Spotify (SPOT) - Get Spotify Technology SA Report is pursuing an ambitious podcast strategy that borrows from both Netflix (NFLX) - Get Netflix, Inc. Report and Alphabet's (GOOGL) - Get Alphabet Inc. Class A Report YouTube’s playbooks. And it could very well pay off.
The music streaming leader’s stock rose nearly 13% in Thursday trading and made new highs after it announced a pair of additional, high-profile deals for exclusive podcasts. One involves a podcast featuring Kim Kardashian West that will focus on criminal justice reform; the other involves teaming with AT&T’s Warner Bros. to launch an exclusive set of “narrative scripted podcasts” involving DC Comics superheroes such as Batman, Superman and Wonder Woman, as well as other Warner Bros. IP such as Looney Tunes.
The deals come a month after one with Joe Rogan that reportedly cost over $100 million and will result in Rogan’s hit podcast becoming a Spotify exclusive as of Sept. 1. And they arrive four months after Spotify inked a deal to buy Bill Simmons’ The Ringer, which hosts a number of sports and pop-culture podcasts, for a payout that will be in the range of €130 to €180 million ($146 million to $202 million).
In 2019, Spotify paid $340 million to buy Gimlet Media, a producer of 35 original podcast series and 15 branded series that are (by and large) distributed via both Spotify and third-party podcast services. It also purchased Anchor, which runs a popular platform for creating and distributing podcasts.
Spotify’s podcast investments appear to be driven by two primary goals:
- Becoming the dominant player in a fast-growing podcast advertising market that’s currently quite fragmented.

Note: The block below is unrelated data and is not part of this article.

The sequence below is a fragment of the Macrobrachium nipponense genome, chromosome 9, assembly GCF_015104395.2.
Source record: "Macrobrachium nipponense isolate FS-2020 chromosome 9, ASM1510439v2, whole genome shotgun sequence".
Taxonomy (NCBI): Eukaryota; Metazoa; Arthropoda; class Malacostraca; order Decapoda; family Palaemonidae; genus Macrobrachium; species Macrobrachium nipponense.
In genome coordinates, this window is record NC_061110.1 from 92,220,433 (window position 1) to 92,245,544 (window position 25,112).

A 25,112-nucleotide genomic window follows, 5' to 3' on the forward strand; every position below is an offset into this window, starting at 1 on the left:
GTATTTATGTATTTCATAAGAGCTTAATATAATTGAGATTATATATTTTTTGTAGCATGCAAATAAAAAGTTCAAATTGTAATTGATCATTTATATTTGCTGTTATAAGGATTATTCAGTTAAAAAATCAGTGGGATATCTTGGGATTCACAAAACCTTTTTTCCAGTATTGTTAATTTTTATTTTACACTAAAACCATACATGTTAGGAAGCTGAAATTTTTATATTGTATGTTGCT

- More broadly growing user adoption, engagement and loyalty for Spotify’s audio services.
Working in Spotify’s favor as it pursues goal No. 1: The company has a top-2 podcast service in terms of listening, trailing only Apple’s (AAPL) - Get Apple Inc. Report Podcasts service, and its free/ad-supported music service has given it a lot of experience selling and delivering targeted audio ads at scale.
Also, despite maintaining a giant podcast listener base and reportedly looking to invest in originals, Apple -- perhaps due to its branding around user privacy and data-protection, and perhaps also because the profits from such an effort likely wouldn’t move the needle much for a company of its size -- hasn’t to date shown any interest in selling podcast ads.
With Apple Podcasts and slew of smaller podcast services (Sitcher, Google Podcasts, etc.) collectively accounting for well over half of all podcast listening, most popular podcasts will probably continue to be distributed via multiple services for the foreseeable future. But by having a stable of popular, ad-supported podcasts that are only available through its apps, as well as some popular podcasts that are distributed via multiple services but are also monetized by Spotify, Spotify can both significantly increase the scale of its podcast ad business (thus making it more appealing to advertisers and podcasters) and drive podcast listening share gains.
In addition, to the extent that Spotify’s podcast investments reel in new app users and lead existing users to spend more time using its apps, there are likely to be some benefits for its core music business, which (though now possessing 130 million paid subs) is still struggling to make money due to a combination of tough competition, large licensing/royalty payments to music labels and high marketing expenses. Strong podcast listening growth could help lower Spotify's music subscriber churn and drive more conversions of free app users into paid subscribers. The latter would also have the benefit of lowering Spotify’s customer acquisition cost for paid subs.
For these reasons, it’s hard to blame equity markets for giving a thumbs-up to Spotify’s recent podcast deals, even if (as is the case for so many other tech stocks right now) the current euphoria might be a little excessive.